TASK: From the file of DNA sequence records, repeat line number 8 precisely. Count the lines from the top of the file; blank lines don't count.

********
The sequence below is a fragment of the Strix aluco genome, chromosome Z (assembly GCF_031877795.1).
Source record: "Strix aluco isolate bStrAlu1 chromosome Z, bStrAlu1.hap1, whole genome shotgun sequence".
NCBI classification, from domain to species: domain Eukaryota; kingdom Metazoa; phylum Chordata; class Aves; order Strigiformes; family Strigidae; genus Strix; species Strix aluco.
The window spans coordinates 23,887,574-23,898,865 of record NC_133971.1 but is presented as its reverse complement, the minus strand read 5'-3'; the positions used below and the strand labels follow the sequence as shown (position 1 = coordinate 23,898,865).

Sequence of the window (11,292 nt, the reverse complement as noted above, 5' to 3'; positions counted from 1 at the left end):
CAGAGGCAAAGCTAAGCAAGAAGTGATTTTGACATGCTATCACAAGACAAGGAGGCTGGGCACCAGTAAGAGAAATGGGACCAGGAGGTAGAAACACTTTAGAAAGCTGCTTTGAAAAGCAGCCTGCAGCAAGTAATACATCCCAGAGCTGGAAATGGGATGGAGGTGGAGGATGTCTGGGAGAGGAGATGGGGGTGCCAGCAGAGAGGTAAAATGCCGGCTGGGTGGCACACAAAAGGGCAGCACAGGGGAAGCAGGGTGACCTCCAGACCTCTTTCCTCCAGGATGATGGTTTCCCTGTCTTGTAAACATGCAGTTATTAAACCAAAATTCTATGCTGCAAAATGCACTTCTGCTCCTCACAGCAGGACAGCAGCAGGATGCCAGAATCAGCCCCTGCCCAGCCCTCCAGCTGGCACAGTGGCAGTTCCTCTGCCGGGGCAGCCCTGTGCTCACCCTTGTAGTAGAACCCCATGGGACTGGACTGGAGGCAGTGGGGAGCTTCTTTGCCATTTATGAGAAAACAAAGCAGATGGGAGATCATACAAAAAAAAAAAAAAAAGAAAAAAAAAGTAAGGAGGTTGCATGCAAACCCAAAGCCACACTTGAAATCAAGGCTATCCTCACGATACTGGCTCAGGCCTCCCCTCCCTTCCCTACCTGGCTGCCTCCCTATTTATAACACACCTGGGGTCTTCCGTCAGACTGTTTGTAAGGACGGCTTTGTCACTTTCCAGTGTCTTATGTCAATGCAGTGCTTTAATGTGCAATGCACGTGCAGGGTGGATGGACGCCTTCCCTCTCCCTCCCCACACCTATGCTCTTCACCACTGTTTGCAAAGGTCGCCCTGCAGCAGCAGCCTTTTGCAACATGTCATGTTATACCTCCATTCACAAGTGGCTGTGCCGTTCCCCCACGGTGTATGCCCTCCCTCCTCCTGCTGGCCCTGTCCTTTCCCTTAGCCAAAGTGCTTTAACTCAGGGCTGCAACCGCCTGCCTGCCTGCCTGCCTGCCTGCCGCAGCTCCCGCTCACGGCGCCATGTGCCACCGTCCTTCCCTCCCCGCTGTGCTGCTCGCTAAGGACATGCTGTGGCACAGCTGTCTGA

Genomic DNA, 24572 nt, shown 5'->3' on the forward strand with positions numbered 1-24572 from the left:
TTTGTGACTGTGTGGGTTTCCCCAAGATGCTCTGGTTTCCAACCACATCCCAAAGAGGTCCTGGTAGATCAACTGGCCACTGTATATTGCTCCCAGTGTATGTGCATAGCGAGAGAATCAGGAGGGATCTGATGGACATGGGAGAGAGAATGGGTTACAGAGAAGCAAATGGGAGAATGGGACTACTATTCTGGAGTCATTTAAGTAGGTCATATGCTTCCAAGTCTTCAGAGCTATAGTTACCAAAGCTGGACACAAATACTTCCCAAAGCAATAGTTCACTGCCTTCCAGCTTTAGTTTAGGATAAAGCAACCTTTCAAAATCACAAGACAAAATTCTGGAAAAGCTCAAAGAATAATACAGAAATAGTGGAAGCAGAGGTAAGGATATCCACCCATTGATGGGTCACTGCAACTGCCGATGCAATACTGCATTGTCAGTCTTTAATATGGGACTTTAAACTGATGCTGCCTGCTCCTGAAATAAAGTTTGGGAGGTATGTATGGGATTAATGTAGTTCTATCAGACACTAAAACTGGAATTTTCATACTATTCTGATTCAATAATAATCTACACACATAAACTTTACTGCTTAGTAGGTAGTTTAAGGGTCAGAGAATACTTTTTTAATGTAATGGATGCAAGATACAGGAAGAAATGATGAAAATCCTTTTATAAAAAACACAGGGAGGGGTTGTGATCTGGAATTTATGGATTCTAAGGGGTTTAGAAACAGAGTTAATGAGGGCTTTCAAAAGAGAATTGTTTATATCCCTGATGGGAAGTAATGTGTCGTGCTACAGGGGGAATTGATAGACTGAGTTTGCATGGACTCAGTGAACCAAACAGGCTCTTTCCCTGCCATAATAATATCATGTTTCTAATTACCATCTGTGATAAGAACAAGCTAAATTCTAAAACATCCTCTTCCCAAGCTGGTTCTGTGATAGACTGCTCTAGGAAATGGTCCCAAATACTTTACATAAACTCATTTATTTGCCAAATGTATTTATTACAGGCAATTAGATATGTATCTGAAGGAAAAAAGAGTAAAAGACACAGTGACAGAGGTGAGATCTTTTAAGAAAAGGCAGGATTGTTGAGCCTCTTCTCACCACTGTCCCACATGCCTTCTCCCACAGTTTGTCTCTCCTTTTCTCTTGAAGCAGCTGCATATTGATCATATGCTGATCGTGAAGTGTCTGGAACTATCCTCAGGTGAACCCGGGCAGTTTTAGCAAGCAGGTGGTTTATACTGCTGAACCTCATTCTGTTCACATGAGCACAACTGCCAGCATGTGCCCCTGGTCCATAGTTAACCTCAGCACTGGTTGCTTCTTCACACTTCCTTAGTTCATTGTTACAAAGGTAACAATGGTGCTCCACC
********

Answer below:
TTTGTGACTGTGTGGGTTTCCCCAAGATGCTCTGGTTTCCAACCACATCCCAAAGAGGTCCTGGTAGATCAACTGGCCACTGTATATTGCTCCCAGTGTATGTGCATAGCGAGAGAATCAGGAGGGATCTGATGGACATGGGAGAGAGAATGGGTTACAGAGAAGCAAATGGGAGAATGGGACTACTATTCTGGAGTCATTTAAGTAGGTCATATGCTTCCAAGTCTTCAGAGCTATAGTTACCAAAGCTGGACACAAATACTTCCCAAAGCAATAGTTCACTGCCTTCCAGCTTTAGTTTAGGATAAAGCAACCTTTCAAAATCACAAGACAAAATTCTGGAAAAGCTCAAAGAATAATACAGAAATAGTGGAAGCAGAGGTAAGGATATCCACCCATTGATGGGTCACTGCAACTGCCGATGCAATACTGCATTGTCAGTCTTTAATATGGGACTTTAAACTGATGCTGCCTGCTCCTGAAATAAAGTTTGGGAGGTATGTATGGGATTAATGTAGTTCTATCAGACACTAAAACTGGAATTTTCATACTATTCTGATTCAATAATAATCTACACACATAAACTTTACTGCTTAGTAGGTAGTTTAAGGGTCAGAGAATACTTTTTTAATGTAATGGATGCAAGATACAGGAAGAAATGATGAAAATCCTTTTATAAAAAACACAGGGAGGGGTTGTGATCTGGAATTTATGGATTCTAAGGGGTTTAGAAACAGAGTTAATGAGGGCTTTCAAAAGAGAATTGTTTATATCCCTGATGGGAAGTAATGTGTCGTGCTACAGGGGGAATTGATAGACTGAGTTTGCATGGACTCAGTGAACCAAACAGGCTCTTTCCCTGCCATAATAATATCATGTTTCTAATTACCATCTGTGATAAGAACAAGCTAAATTCTAAAACATCCTCTTCCCAAGCTGGTTCTGTGATAGACTGCTCTAGGAAATGGTCCCAAATACTTTACATAAACTCATTTATTTGCCAAATGTATTTATTACAGGCAATTAGATATGTATCTGAAGGAAAAAAGAGTAAAAGACACAGTGACAGAGGTGAGATCTTTTAAGAAAAGGCAGGATTGTTGAGCCTCTTCTCACCACTGTCCCACATGCCTTCTCCCACAGTTTGTCTCTCCTTTTCTCTTGAAGCAGCTGCATATTGATCATATGCTGATCGTGAAGTGTCTGGAACTATCCTCAGGTGAACCCGGGCAGTTTTAGCAAGCAGGTGGTTTATACTGCTGAACCTCATTCTGTTCACATGAGCACAACTGCCAGCATGTGCCCCTGGTCCATAGTTAACCTCAGCACTGGTTGCTTCTTCACACTTCCTTAGTTCATTGTTACAAAGGTAACAATGGTGCTCCACC